Himor Carrington Village February 2020
Artist's drawing of Carrington Village

Himor gains consent for next Future Carrington phase

Jessica Middleton-Pugh

Planning permission has been granted to Himor Group for Carrington Village in Trafford, the next phase in the Future Carrington neighbourhood earmarked for 6,100 homes and 4.4m sq ft of employment space.

The Carrington Village component covers 320 homes and almost 700,000 sq ft of employment space, across 67 acres.

Developer and land promotion agency Himor’s outline application covers the existing Carrington Business Park and brownfield land south of the A1, and is set to include homes set around a local centre of three to four shops, totalling 12,900 sq ft.

Uses could be either retail or a health centre, while a community centre and a petrol station are also proposed. The employment space is split across 620,000 sq ft for industrial and logistics, along with 48,000 sq ft of offices.

The estimated £104m investment in the brownfield site also includes the relocation of Carrington Rugby Club. The developer will build the club a new full sized pitch, training pitch, and a clubhouse.

Access to the development will be via Manchester Road and the A1; the housing element is situated north of the A1, with the employment areas to the north west and south.

Trafford Council issued the consent notice this month, having met prior to lockdown to decide on the scheme.

A minimum of 221 of the homes will be built as suitable for family living.

Himor was advised by agent Spawforths.

The scheme forms part of the wider Future Carrington project. The first phase, Carrington Gateway, is due to complete this summer, having suffered delays partly due to the coronavirus lockdown restrictions. Eric Wright Group is the contractor.

Overall, the Future Carrington site is expected to deliver around 6,100 homes and 4.4m sq ft of employment space, and is allocated as Trafford’s largest Green Belt release in the emerging Greater Manchester Spatial Framework.

Your Comments

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Nice backhanders ensure green belt will disappear in the name of progress, What gets passed beggars belief, total gridlock and to hell with the environment.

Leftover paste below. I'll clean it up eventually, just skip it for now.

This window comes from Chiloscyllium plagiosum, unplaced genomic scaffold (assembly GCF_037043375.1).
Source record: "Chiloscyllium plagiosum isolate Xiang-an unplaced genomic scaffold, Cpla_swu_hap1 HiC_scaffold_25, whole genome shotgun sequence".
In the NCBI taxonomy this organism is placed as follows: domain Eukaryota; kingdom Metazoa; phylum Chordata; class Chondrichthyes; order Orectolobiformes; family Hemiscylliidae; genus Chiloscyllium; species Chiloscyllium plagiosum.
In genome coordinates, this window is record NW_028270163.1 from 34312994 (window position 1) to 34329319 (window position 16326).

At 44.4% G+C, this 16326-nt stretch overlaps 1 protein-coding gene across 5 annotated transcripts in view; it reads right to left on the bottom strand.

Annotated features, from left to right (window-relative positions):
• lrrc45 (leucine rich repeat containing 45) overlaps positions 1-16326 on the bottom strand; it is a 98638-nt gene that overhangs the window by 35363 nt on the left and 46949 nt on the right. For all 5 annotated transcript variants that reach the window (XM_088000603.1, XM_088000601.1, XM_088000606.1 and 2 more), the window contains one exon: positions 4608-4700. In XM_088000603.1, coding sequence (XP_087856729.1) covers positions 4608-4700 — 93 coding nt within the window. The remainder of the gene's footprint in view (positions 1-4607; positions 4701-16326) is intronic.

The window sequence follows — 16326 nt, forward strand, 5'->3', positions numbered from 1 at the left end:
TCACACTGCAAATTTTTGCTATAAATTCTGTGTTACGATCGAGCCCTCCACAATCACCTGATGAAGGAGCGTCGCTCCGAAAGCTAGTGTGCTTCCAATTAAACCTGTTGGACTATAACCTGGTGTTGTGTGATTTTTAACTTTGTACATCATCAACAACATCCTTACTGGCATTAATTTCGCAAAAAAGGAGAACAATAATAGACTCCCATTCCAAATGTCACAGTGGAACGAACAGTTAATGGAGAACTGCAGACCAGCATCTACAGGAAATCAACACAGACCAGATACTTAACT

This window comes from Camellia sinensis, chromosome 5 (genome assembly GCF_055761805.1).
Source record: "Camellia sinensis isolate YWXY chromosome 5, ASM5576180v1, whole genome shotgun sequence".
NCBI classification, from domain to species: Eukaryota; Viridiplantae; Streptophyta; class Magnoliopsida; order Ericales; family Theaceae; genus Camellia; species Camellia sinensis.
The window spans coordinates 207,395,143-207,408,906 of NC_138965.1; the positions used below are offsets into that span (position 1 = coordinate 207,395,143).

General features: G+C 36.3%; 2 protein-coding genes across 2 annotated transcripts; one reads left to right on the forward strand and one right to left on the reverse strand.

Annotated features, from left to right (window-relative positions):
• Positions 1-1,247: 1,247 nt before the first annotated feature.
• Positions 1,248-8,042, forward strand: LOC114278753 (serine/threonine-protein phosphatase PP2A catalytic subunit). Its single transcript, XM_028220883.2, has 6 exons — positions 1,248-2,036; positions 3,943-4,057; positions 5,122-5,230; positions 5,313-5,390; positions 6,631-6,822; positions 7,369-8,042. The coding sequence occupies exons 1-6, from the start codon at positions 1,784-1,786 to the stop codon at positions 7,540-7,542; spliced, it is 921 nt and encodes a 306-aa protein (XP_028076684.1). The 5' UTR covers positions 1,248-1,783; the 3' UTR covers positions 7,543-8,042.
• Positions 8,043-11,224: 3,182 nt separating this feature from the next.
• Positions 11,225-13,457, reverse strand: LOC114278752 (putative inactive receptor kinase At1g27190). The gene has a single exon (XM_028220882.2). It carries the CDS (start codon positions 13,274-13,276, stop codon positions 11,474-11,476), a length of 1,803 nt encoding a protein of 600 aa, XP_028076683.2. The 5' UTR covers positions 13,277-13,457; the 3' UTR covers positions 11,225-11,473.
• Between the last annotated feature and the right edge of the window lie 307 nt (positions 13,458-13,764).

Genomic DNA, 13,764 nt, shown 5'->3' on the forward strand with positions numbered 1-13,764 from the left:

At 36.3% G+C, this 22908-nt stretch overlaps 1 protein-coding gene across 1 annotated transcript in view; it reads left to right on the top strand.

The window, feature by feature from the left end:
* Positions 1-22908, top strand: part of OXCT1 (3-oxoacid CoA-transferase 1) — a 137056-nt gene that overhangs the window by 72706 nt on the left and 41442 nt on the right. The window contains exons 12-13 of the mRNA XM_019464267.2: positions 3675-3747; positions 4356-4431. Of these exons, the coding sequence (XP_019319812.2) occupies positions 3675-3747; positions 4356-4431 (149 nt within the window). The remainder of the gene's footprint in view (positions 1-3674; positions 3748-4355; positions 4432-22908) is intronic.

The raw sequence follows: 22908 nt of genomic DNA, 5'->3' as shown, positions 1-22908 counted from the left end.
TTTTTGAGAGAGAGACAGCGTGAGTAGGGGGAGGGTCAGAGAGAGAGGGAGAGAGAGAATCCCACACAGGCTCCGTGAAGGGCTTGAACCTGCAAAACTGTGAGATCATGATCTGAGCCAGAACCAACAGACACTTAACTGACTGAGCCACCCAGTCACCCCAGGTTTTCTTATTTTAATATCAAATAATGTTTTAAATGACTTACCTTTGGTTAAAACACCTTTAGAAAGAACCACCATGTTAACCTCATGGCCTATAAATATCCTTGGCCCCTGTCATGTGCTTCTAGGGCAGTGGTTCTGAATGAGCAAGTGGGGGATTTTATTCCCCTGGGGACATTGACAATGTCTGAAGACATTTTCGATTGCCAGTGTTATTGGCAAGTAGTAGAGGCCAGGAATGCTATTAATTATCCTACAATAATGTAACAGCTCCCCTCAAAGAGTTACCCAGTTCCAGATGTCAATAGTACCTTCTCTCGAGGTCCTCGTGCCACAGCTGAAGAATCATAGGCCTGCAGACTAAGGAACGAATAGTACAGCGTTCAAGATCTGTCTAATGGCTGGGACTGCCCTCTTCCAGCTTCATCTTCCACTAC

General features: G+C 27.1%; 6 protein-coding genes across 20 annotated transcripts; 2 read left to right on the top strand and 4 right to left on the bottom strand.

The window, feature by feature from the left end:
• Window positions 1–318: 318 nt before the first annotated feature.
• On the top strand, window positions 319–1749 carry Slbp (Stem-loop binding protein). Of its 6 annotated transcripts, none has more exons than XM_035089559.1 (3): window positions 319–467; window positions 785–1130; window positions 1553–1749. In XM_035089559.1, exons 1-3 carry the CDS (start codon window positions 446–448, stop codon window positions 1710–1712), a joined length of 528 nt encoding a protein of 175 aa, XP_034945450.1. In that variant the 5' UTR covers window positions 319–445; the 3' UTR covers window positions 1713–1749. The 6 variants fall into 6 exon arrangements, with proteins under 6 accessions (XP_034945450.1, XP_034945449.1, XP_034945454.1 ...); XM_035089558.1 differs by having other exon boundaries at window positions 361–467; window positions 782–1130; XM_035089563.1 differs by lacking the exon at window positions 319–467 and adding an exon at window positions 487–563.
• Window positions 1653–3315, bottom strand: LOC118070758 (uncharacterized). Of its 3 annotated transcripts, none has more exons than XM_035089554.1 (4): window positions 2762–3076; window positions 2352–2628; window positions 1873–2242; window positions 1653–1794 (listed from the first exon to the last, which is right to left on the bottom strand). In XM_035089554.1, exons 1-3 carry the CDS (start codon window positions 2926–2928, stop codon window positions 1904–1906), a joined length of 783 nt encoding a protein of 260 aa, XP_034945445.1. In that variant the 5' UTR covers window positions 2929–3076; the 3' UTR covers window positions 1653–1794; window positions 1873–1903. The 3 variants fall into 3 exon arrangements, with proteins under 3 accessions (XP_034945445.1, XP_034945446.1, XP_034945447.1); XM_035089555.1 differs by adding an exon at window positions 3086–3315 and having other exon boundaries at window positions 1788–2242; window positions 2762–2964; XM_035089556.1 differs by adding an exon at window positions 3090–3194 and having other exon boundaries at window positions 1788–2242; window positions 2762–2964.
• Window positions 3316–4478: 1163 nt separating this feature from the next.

By B Hodge

Sounds great so long as you stick to the brownfield and leave the rest of the green belt alone! The lockdown has shown us all how valuable that open space is for health and wellbeing. Please consider the philanthropic approach to this area rather than financial profit.

By Janet Turnbull

More noddy boxes. Great.

By Big ears

Good to hear the issue with the shortage of homes in the Trafford area is being addressed.
Not only assists with the housing issue and demand in the area, will create jobs and infrastructure.
I see the argument with the green belt land but with the growing population and demand for homes on the increase – land has got to found and used as families in Trafford are currently going without homes and are in very lengthy waiting lists.
Well done peeps! A positive minded Resident all in favour for economic and community growth – redevelopment.

By K Rogers

@ K Rogers – you nailed it! There is a desperate shortage of family housing in the suburbs. Not everyone wants to live in city centre apartments and the edges of the existing urban area, like Carrington, should be the focus of new housing development.

By YIMBY

K Rogers very few of these homes will be affordable, if any. So those on the waiting lists in Trafford will not be able to buy these houses. We need social housing, not ‘affordable housing’. don’t be fooled by the description. The brownfield land is being used predominantly for industrial units. Only a small proportion of houses are going on brownfield, the rest are going on greenbelt which will result in the obliteration of the moss. There are also proposals to build 4 roads (1 major road) in the name of economic growth. That will be perfect for all the commuters from Lymm, Warrington and the Wirral area who want a short cut to Manchester. So Carrington Village will have a dual carriageway running through the middle of it for the benefit of people who live in leafy Cheshire.
So much for a green recovery. There are other ways of tackling the housing crisis, the problem is it won’t be profitable for the developers who hold the purse strings. Instead we are expected to accept increasing traffic pollution and the destruction of an important carbon capturing peat-land habitat. There is a better way, but money talks!

By Lorraine Eagling